Mobility impairment and worship



Do you or any of your readers have suggestions for how someone who is mobility impaired can demonstrate respect when it is conventional to stand or to kneel? I’m asking on behalf of a young-ish Catholic friend whose arthritis makes it hard to impossible to rise and kneel during the Mass. Simply not rising or kneeling and not doing anything alternative is an option, but that leaves her out of the collective show of devotion, in which she’d like to participate.
realsocialskills said:
On the communal level, it can help if whoever is leading the services says something like “please rise/kneel in body or spirit” to acknowledge the participation of people who can’t or shouldn’t kneel or rise.
I’m not sure about on the individual level, what someone can do to symbolize their intentions. I suspect that it depends a lot on the culture.
I wonder if it would work to lean forward when people kneel, and to sit up particularly straight when people stand? Then she would be moving in at least somewhat the same direction. I don’t know if that would have the symbolic weight that she wants it to have, though.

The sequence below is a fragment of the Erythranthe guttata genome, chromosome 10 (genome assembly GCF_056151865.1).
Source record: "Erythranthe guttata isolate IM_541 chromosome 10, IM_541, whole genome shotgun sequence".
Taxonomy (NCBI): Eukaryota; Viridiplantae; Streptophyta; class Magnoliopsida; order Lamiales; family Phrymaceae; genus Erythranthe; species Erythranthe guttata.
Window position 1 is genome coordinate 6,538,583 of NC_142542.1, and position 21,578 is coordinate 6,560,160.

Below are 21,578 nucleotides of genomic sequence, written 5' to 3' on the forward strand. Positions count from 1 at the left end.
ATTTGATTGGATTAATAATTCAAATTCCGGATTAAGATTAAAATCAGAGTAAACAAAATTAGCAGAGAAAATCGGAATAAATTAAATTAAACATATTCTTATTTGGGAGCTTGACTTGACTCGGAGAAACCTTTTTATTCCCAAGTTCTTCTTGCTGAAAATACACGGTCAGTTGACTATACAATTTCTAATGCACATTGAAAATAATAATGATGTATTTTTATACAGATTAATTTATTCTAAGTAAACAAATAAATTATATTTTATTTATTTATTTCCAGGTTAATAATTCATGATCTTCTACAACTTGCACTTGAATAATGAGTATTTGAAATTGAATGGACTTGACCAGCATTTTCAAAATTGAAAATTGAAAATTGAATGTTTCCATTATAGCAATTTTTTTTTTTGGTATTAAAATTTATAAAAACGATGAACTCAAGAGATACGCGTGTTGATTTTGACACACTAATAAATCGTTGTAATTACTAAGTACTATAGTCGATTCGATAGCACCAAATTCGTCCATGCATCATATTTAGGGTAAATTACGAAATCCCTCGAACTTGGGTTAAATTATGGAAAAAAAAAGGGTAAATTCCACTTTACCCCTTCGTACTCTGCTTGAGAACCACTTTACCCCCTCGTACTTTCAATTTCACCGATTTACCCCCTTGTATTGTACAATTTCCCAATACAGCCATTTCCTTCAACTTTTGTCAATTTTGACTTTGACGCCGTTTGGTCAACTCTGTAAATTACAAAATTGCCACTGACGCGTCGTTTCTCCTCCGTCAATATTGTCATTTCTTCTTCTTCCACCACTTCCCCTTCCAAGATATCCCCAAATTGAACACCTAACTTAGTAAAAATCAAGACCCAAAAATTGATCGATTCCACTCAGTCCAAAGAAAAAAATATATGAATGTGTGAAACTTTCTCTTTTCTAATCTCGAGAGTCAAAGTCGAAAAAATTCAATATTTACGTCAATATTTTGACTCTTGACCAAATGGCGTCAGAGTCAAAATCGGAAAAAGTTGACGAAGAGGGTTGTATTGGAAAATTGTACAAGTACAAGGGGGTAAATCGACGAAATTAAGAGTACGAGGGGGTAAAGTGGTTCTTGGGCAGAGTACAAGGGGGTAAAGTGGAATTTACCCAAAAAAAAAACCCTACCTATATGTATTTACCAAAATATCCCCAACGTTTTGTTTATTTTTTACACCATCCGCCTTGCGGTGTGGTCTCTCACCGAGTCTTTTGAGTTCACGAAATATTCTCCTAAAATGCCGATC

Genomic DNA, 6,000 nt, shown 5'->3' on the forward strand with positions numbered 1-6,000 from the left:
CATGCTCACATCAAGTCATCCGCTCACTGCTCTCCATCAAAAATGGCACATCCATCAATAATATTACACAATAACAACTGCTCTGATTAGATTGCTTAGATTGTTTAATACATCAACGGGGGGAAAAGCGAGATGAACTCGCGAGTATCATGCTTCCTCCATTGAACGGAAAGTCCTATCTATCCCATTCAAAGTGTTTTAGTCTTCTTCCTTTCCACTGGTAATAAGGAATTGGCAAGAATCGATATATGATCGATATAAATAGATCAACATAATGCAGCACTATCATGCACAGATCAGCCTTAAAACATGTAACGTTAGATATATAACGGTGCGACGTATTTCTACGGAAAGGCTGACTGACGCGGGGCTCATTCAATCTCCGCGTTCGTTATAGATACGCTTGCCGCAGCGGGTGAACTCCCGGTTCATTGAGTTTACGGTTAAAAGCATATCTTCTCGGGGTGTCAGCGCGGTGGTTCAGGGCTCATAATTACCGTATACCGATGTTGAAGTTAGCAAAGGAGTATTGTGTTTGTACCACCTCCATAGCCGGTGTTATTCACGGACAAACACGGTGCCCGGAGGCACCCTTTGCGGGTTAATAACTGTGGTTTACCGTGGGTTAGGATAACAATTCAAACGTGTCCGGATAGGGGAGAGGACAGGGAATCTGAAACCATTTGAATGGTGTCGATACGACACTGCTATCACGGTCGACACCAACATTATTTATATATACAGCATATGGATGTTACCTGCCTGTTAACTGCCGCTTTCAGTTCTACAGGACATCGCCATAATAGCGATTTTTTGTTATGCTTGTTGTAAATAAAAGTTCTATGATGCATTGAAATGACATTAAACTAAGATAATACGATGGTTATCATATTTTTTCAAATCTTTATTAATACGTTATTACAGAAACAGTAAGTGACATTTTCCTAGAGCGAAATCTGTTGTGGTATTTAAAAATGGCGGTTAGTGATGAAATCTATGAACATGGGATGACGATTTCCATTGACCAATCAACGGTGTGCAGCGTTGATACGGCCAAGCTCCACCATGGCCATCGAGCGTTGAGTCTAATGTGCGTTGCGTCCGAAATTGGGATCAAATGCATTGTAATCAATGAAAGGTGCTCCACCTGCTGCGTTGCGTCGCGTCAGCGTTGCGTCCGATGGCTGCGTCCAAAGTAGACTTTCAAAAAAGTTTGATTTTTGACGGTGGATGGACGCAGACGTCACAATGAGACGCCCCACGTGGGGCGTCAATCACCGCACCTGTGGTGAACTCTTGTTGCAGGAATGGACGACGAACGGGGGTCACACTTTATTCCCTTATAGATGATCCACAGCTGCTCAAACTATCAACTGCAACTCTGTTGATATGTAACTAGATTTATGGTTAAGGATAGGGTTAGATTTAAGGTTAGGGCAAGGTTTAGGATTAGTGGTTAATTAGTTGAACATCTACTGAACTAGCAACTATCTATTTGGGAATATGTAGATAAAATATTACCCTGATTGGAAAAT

Are any of y’all Catholics with mobility impairments? Do you have ways you’ve found to demonstrate respect during the Mass when others stand or kneel?
Have any of y’all who are from any religious background in which body positioning you can’t do safely is part of your tradition found alternative symbolism that works for you?

karalianne said:

Leaning forward for prayer and sitting up straight for standing is what people at my church do (most of the people who go there are retired, and many of them are elderly).

My dad usually invites people to “sit or kneel as you are able” to allow for those who can’t kneel, and he also brings the Sacrament to people who are unable to approach the rail for the Eucharist.

(We are Anglican. It’s similar to Catholic but may not be close enough for this to be an option that priests would even consider. Also, I don’t go to my dad’s church, he lives in a different city. But he’s always done what I said above. He’s an Anglican priest.)